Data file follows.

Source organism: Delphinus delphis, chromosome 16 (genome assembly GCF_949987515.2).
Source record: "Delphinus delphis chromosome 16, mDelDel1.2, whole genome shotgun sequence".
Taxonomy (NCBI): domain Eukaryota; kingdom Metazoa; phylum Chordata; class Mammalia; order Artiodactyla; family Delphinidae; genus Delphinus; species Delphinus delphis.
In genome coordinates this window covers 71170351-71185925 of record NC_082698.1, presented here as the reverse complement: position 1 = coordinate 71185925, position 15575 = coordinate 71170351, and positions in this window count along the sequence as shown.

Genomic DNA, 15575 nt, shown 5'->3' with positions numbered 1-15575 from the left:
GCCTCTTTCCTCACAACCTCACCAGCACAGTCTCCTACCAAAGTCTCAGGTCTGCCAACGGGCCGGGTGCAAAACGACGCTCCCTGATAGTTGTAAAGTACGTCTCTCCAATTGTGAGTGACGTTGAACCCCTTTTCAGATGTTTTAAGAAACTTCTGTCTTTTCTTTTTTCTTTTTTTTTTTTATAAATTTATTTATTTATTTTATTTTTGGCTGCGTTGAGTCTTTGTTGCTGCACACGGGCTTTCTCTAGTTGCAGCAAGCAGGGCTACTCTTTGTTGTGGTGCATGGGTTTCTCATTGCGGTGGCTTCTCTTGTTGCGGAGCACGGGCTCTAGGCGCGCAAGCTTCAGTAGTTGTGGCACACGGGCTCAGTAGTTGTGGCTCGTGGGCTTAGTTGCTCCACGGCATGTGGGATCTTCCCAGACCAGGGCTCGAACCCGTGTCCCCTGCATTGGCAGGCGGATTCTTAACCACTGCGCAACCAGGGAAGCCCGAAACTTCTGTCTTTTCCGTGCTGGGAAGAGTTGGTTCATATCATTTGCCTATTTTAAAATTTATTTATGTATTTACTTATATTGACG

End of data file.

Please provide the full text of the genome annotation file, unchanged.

Source organism: Delphinus delphis, chromosome 16 (genome assembly GCF_949987515.2).
Source record: "Delphinus delphis chromosome 16, mDelDel1.2, whole genome shotgun sequence".
Taxonomy (NCBI): domain Eukaryota; kingdom Metazoa; phylum Chordata; class Mammalia; order Artiodactyla; family Delphinidae; genus Delphinus; species Delphinus delphis.
In genome coordinates this window covers 71170351-71185925 of record NC_082698.1, presented here as the reverse complement: position 1 = coordinate 71185925, position 15575 = coordinate 71170351, and positions in this window count along the sequence as shown.

Genomic DNA, 15575 nt, shown 5'->3' with positions numbered 1-15575 from the left:
GCCTCTTTCCTCACAACCTCACCAGCACAGTCTCCTACCAAAGTCTCAGGTCTGCCAACGGGCCGGGTGCAAAACGACGCTCCCTGATAGTTGTAAAGTACGTCTCTCCAATTGTGAGTGACGTTGAACCCCTTTTCAGATGTTTTAAGAAACTTCTGTCTTTTCTTTTTTCTTTTTTTTTTTTATAAATTTATTTATTTATTTTATTTTTGGCTGCGTTGAGTCTTTGTTGCTGCACACGGGCTTTCTCTAGTTGCAGCAAGCAGGGCTACTCTTTGTTGTGGTGCATGGGTTTCTCATTGCGGTGGCTTCTCTTGTTGCGGAGCACGGGCTCTAGGCGCGCAAGCTTCAGTAGTTGTGGCACACGGGCTCAGTAGTTGTGGCTCGTGGGCTTAGTTGCTCCACGGCATGTGGGATCTTCCCAGACCAGGGCTCGAACCCGTGTCCCCTGCATTGGCAGGCGGATTCTTAACCACTGCGCAACCAGGGAAGCCCGAAACTTCTGTCTTTTCCGTGCTGGGAAGAGTTGGTTCATATCATTTGCCTATTTTAAAATTTATTTATGTATTTACTTATATTGACG